despondency

noun
de·​spon·​den·​cy | \ di-ˈspän-dən-sē How to pronounce despondency (audio) \

Definition of despondency

: the state of being despondent or extremely low in spirits : dejection, hopelessness sank into despondency while he was unemployed

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Examples of despondency in a Sentence

in despondency because he couldn't seem to settle into a lasting relationship in their despondency they seemingly forgot that losing teams can become winning teams in a single season
Recent Examples on the Web For a generation of youngsters who had taken campus recruitment as almost a birthright, the prospect of not having the opportunity of employment is bringing back a despondency that their parents had faced in the decades before the 1990s. S. Gopikrishna Warrier, Quartz India, "Like unchecked growth, economic decline too can have environmental fallouts in India," 20 Jan. 2020 With four straight quarters of pretax losses overseas, there’s no shortage of despondency. Washington Post, "Nomura’s Still Bloated. It’s Time to Cut Deep," 31 Jan. 2019 In the 1970s the despondency was prompted by concerns about overpopulation, environmental damage and the prospect of nuclear immolation. The Economist, "Pessimism v progress," 18 Dec. 2019 Romanians, especially the young and educated, have left the country in droves over the past decade, drawn by better opportunities elsewhere in Europe, but also by despondency over the lack of progress at home. Marc Santora, New York Times, "Voters in Romania Reject Years of Scandals and Chaos," 24 Nov. 2019 The movie incorporates themes relevant to our current grim political environment, but cautions against despondency. Caitlin Mullen, chicagotribune.com, "Shout Out: Dan Dinello, filmmaker, author of books about movies, popular culture," 22 Oct. 2019 And yet, despite the despondency evident in this transitional phase, the record has plenty of optimism about the future. Carrie Battan, The New Yorker, "Brockhampton Grows Up," 2 Sep. 2019 And so, despondency has become a mainstay of Palestinian life. Dalia Hatuqa / Ramallah, Time, "'Less Space to Breathe.' How Palestinians Are Responding to Netanyahu’s West Bank Annexation Plans," 13 Sep. 2019 And the slow reveal of Leigh’s relationship with Axel and the events that led to her mother’s despondency offer a satisfying payoff. Meg Medina, New York Times, "Dark Magic and Other Escapes in These Summer Y.A. Novels," 1 June 2018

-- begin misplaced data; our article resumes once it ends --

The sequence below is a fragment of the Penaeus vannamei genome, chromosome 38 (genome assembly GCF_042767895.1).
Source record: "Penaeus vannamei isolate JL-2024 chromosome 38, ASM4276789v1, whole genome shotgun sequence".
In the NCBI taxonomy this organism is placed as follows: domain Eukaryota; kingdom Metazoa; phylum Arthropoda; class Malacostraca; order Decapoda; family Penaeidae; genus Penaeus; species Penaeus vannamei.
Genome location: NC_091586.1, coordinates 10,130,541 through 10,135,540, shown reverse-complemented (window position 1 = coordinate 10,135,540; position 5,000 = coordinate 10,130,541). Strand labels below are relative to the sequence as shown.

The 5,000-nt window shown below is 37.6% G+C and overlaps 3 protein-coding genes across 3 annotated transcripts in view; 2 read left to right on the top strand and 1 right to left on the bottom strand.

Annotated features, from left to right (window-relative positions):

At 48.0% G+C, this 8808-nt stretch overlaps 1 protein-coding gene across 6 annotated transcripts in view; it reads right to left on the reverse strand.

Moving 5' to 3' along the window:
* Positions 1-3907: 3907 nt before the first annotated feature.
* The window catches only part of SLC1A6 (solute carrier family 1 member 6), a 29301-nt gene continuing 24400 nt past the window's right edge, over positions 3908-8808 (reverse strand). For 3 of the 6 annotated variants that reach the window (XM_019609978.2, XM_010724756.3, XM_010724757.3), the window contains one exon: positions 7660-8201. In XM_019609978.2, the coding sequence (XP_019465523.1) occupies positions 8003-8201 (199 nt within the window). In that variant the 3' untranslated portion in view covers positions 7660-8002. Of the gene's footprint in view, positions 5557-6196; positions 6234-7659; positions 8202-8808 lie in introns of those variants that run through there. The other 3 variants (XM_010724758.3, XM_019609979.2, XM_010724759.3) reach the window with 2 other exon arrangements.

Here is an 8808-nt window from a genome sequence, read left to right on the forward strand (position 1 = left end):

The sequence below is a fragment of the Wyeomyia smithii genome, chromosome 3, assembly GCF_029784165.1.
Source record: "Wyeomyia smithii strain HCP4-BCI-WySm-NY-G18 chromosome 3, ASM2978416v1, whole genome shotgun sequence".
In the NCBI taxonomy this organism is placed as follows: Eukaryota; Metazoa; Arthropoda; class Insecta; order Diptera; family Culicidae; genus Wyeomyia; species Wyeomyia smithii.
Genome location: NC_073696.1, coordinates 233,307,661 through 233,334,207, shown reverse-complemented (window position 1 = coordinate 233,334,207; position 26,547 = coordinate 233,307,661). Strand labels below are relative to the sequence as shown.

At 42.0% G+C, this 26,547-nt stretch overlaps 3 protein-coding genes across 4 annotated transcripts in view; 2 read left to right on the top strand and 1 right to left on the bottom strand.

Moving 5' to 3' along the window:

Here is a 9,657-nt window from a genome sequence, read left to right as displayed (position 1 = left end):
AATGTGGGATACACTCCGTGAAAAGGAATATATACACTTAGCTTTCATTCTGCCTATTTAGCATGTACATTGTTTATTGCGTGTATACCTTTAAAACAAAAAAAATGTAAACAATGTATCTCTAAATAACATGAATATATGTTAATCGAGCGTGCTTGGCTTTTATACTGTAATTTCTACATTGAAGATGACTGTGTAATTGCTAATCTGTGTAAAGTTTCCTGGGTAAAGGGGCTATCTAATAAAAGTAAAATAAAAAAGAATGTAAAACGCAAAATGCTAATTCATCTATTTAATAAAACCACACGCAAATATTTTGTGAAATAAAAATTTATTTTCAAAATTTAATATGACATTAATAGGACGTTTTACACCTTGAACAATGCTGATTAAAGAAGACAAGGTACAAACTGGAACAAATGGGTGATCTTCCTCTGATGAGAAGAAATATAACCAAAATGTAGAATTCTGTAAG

These example sentences are selected automatically from various online news sources to reflect current usage of the word 'despondency.' Views expressed in the examples do not represent the opinion of Merriam-Webster or its editors. Send us feedback.

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First Known Use of despondency

1653, in the meaning defined above

History and Etymology for despondency

see despond entry 1

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Time Traveler for despondency

Time Traveler

The first known use of despondency was in 1653

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Statistics for despondency

Last Updated

28 Jan 2020

Cite this Entry

“Despondency.” Merriam-Webster.com Dictionary, Merriam-Webster, https://www.merriam-webster.com/dictionary/despondency. Accessed 28 Feb. 2020.

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More Definitions for despondency

despondency

noun
de·​spon·​den·​cy | \ di-ˈspän-dən-sē How to pronounce despondency (audio) \

Kids Definition of despondency

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More from Merriam-Webster on despondency

Thesaurus: All synonyms and antonyms for despondency

Spanish Central: Translation of despondency

Nglish: Translation of despondency for Spanish Speakers

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